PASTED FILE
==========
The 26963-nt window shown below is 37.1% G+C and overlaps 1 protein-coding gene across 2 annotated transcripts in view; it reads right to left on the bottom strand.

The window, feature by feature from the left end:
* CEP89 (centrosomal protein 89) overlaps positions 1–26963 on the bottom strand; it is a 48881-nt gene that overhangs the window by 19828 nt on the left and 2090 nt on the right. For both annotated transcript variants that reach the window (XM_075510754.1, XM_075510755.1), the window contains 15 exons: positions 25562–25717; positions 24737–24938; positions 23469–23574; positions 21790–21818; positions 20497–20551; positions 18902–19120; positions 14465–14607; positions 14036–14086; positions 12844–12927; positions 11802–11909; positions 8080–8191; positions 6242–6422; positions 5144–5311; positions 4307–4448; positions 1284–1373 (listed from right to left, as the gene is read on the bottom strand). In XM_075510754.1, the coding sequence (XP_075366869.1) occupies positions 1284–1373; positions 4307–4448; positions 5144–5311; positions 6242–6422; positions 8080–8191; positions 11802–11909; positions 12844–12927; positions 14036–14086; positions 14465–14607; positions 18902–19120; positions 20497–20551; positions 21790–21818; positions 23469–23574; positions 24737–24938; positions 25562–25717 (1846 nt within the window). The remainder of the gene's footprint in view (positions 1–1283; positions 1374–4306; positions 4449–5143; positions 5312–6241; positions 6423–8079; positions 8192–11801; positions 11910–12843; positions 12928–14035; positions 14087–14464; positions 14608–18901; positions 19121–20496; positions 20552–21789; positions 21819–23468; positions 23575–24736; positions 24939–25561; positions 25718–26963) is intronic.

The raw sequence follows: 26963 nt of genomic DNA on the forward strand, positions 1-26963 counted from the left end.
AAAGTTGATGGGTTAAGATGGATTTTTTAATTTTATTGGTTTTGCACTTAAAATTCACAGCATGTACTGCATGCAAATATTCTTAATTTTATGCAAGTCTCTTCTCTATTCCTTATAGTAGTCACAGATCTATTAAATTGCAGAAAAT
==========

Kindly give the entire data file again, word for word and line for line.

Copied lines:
The 26963-nt window shown below is 37.1% G+C and overlaps 1 protein-coding gene across 2 annotated transcripts in view; it reads right to left on the bottom strand.

The window, feature by feature from the left end:
* CEP89 (centrosomal protein 89) overlaps positions 1–26963 on the bottom strand; it is a 48881-nt gene that overhangs the window by 19828 nt on the left and 2090 nt on the right. For both annotated transcript variants that reach the window (XM_075510754.1, XM_075510755.1), the window contains 15 exons: positions 25562–25717; positions 24737–24938; positions 23469–23574; positions 21790–21818; positions 20497–20551; positions 18902–19120; positions 14465–14607; positions 14036–14086; positions 12844–12927; positions 11802–11909; positions 8080–8191; positions 6242–6422; positions 5144–5311; positions 4307–4448; positions 1284–1373 (listed from right to left, as the gene is read on the bottom strand). In XM_075510754.1, the coding sequence (XP_075366869.1) occupies positions 1284–1373; positions 4307–4448; positions 5144–5311; positions 6242–6422; positions 8080–8191; positions 11802–11909; positions 12844–12927; positions 14036–14086; positions 14465–14607; positions 18902–19120; positions 20497–20551; positions 21790–21818; positions 23469–23574; positions 24737–24938; positions 25562–25717 (1846 nt within the window). The remainder of the gene's footprint in view (positions 1–1283; positions 1374–4306; positions 4449–5143; positions 5312–6241; positions 6423–8079; positions 8192–11801; positions 11910–12843; positions 12928–14035; positions 14087–14464; positions 14608–18901; positions 19121–20496; positions 20552–21789; positions 21819–23468; positions 23575–24736; positions 24939–25561; positions 25718–26963) is intronic.

The raw sequence follows: 26963 nt of genomic DNA on the forward strand, positions 1-26963 counted from the left end.
AAAGTTGATGGGTTAAGATGGATTTTTTAATTTTATTGGTTTTGCACTTAAAATTCACAGCATGTACTGCATGCAAATATTCTTAATTTTATGCAAGTCTCTTCTCTATTCCTTATAGTAGTCACAGATCTATTAAATTGCAGAAAAT